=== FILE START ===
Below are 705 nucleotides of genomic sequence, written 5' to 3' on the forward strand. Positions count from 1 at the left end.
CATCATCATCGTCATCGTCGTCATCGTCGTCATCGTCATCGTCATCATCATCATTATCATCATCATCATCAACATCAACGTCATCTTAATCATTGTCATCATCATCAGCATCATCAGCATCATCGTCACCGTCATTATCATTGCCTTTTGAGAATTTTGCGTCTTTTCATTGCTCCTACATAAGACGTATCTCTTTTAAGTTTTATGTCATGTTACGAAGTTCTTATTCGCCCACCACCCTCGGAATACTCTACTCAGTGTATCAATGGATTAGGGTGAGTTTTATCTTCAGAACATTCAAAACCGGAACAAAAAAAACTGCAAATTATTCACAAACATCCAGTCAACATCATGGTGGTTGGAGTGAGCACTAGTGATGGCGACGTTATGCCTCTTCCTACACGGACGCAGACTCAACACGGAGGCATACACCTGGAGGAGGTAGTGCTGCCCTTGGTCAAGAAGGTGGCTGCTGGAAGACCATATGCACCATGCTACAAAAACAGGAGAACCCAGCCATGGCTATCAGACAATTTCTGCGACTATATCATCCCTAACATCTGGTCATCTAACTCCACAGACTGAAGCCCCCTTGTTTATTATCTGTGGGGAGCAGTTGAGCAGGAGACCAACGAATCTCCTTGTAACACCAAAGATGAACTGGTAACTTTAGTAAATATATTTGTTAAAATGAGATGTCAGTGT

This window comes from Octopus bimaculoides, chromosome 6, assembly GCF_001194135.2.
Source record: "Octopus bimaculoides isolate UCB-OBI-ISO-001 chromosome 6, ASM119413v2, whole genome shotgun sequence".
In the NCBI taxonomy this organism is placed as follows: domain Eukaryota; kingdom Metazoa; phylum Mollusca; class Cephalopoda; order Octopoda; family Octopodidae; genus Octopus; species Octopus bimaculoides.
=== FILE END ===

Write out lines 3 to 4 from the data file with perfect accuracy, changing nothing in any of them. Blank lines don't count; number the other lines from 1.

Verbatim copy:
This window comes from Octopus bimaculoides, chromosome 6, assembly GCF_001194135.2.
Source record: "Octopus bimaculoides isolate UCB-OBI-ISO-001 chromosome 6, ASM119413v2, whole genome shotgun sequence".